Monday, May 31, 2010

    HeART Haiti Auction until June 17th

    I am  very proud to share our HeART HAITI auction.  I have been working on this with Sascha, Heart ART productions, AGMAC, Benefit Events, David Hutchinson, and Run Red Creative.  The auction has raised almost $8000 already and we are  hoping for much more!  Please join us at APERTURE on June 16th to see the work in person!


    Links to some of the existing press -

    Find us on facebook here

    Full press release is below- happy bidding!  100% of the auction goes to doctors without borders as a relief fund in HAITI.





    FOR IMMEDIATE RELEASE Contact: Agatha Maciejewski agmac23@gmail.com 646-315-4096 HeArt for Haiti Launches Art Auction To Benefit Haiti Relief Art Donated By World Renowned Artists To Benefit Doctors Without Borders / Médecins Sans Frontières May 17, 2010. New York, NY. A team of humanitarians and art lovers have gathered together to create HeArt for Haiti, an impressive bevy of artwork to be auctioned off, with all proceeds going to Doctors without Borders/Medicines Sans for Haiti Earthquake relief. World renowned photographers and artists including Ture Lillegraven, Danny Clinch, Stephen Wilkes, Peter Hapak, Martin Schoeller, Phil Toledano and Pamela Hanson, to name a few, have donated signed prints to the cause. The campaign is a collaboration of four organizations dedicated to healing the world through art: Heart Art, Sascha and Stephen Mallon, Red Run creative and agmac. The auction, generously hosted by BenefitEvents.com, will take place online at http://benefitevents.com/auctions/heartforhaiti starting May 19th at 9:00 AM, and will be active until June 17th at 11:59 PM. There will be a one-night gallery opening on Wednesday, June 16th at Aperture Gallery, where potential buyers will be taken through how to register for the site and will have the opportunity to view the work they want to bid on in person. Four months after the earthquake, the devastation in Haiti is still apparent to all who live there. There are still more than 1 million displaced, homeless people. While many governments are promising aid, there is still a lot that can be done with personal contributions.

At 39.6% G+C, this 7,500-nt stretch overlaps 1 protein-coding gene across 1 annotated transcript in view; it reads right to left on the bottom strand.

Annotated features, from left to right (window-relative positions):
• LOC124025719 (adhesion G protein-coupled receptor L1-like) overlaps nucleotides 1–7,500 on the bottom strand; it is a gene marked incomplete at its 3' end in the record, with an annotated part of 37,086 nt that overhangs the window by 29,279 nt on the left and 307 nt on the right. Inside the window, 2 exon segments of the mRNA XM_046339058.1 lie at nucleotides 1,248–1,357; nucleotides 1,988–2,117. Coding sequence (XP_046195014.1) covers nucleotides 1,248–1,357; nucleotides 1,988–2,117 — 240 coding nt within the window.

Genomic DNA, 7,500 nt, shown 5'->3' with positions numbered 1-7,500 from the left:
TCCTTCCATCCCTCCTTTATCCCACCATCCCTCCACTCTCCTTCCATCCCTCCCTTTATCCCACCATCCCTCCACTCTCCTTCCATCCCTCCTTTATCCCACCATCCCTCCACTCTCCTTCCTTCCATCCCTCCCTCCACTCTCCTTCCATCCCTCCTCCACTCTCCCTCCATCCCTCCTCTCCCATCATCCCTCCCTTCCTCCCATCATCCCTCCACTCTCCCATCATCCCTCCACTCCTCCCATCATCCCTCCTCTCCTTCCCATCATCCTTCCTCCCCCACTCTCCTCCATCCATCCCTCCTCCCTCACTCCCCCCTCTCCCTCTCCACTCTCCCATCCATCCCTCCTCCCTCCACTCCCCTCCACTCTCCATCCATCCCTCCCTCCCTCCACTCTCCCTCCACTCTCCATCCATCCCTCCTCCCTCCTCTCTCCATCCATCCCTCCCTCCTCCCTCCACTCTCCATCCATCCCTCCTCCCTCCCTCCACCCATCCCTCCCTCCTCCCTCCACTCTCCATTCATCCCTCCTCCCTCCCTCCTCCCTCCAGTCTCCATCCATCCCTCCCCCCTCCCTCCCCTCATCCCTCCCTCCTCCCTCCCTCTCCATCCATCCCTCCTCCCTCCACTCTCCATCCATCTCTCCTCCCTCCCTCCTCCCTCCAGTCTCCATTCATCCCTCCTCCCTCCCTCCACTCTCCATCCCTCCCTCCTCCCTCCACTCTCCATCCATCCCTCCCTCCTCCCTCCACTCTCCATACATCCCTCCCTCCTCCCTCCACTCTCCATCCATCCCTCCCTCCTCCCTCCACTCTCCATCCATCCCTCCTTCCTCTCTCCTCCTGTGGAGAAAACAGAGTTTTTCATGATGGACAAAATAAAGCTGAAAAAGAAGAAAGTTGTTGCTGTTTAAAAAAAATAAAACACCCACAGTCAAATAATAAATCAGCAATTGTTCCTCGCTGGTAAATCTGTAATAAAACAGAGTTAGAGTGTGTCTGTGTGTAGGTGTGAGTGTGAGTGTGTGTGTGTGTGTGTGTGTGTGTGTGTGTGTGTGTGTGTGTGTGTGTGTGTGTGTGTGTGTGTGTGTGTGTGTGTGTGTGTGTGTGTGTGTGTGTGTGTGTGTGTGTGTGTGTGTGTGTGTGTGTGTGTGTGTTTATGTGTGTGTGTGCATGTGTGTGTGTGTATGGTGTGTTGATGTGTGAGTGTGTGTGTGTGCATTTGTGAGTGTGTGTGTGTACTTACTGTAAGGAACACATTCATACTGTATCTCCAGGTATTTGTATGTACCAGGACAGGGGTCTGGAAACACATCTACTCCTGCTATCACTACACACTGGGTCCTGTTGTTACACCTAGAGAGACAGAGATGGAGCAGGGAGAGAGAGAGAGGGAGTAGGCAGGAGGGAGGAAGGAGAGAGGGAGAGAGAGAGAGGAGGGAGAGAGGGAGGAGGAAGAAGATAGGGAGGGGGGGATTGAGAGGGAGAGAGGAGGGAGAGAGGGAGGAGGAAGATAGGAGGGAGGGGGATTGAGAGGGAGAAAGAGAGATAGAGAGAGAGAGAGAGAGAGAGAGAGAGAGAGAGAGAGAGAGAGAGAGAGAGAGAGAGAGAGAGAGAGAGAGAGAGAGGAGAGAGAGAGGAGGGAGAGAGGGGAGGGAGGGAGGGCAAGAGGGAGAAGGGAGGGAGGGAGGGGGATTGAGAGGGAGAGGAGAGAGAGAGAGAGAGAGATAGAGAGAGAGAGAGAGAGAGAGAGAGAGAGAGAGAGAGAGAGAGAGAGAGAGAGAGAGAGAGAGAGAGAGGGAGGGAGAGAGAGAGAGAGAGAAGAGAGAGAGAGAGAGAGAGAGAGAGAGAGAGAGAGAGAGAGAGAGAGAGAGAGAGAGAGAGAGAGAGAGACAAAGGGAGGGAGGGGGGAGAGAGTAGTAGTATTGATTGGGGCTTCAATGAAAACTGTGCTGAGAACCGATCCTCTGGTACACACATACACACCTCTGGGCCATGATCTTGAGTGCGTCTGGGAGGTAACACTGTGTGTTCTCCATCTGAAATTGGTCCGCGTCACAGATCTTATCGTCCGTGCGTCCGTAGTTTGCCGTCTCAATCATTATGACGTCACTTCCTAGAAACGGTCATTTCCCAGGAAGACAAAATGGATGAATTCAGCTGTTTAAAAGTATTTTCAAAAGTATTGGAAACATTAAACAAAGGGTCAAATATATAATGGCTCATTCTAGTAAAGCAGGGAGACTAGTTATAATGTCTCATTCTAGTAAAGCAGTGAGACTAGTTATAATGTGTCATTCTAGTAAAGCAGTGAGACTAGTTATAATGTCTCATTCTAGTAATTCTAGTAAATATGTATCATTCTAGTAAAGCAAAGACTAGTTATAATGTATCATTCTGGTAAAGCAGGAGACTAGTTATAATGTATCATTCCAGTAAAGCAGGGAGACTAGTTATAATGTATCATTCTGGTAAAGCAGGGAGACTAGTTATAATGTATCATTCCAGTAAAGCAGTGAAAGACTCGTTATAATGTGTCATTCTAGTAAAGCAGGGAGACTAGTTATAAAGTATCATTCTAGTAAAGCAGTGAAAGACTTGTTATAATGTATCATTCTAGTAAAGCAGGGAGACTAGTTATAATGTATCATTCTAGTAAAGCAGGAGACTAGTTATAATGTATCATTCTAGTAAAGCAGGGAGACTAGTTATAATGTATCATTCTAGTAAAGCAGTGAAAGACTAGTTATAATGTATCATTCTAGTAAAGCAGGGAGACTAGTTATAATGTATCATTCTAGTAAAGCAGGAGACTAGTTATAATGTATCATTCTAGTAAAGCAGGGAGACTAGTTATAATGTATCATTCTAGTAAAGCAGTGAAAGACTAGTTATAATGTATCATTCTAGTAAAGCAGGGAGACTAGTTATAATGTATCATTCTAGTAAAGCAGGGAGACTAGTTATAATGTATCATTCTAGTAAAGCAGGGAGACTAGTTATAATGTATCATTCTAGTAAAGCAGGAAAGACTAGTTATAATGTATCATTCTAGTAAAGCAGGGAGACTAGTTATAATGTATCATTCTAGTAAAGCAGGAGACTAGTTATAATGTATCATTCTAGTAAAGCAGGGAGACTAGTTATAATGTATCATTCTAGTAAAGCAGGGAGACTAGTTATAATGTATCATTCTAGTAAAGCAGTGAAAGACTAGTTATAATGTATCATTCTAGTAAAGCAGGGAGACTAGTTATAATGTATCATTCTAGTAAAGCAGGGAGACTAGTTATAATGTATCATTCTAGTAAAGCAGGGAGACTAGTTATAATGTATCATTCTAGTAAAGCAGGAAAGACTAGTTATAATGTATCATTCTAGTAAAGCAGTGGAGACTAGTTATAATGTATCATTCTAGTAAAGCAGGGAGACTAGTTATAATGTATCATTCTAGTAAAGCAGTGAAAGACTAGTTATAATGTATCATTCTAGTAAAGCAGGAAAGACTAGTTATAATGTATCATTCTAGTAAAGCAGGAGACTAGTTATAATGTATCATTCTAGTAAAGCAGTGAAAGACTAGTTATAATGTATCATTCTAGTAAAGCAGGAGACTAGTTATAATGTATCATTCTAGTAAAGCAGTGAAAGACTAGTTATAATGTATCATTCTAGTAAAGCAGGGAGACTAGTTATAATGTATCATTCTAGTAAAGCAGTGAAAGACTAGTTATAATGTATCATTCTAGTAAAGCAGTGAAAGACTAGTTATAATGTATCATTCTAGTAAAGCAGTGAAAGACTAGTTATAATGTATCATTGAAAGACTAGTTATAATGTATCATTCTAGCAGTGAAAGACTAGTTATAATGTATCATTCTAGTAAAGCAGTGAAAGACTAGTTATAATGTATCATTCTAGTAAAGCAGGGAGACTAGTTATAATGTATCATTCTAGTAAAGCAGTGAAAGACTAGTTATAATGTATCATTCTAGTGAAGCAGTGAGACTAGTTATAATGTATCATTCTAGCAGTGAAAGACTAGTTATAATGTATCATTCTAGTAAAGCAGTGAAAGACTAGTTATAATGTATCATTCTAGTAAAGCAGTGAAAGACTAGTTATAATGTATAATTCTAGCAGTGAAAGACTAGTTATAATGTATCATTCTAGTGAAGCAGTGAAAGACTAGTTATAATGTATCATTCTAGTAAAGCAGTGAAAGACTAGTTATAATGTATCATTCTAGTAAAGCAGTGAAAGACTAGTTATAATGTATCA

Sunday, May 30, 2010

    Flight 1549 exhibition opens at the University of the Arts in Philadelphia




    Stephen Mallon Photo Exhibition Documents Flight 1549's Recovery from the Hudson River print version 'Brace For Impact: The Aftermath of Flight 1549' runs through August at the University of the Arts

    May 21, 2010

    On January 15, 2009, the world became fascinated with the story of a U. S. Airways jet that splashed down into the Hudson River in New York City and then floated along calmly as passengers crowded its wings for rescue. Soon afterward, a salvage team used the East Coast's largest floating crane to extricate Flight 1549's fuselage and engine from the nearly frozen water.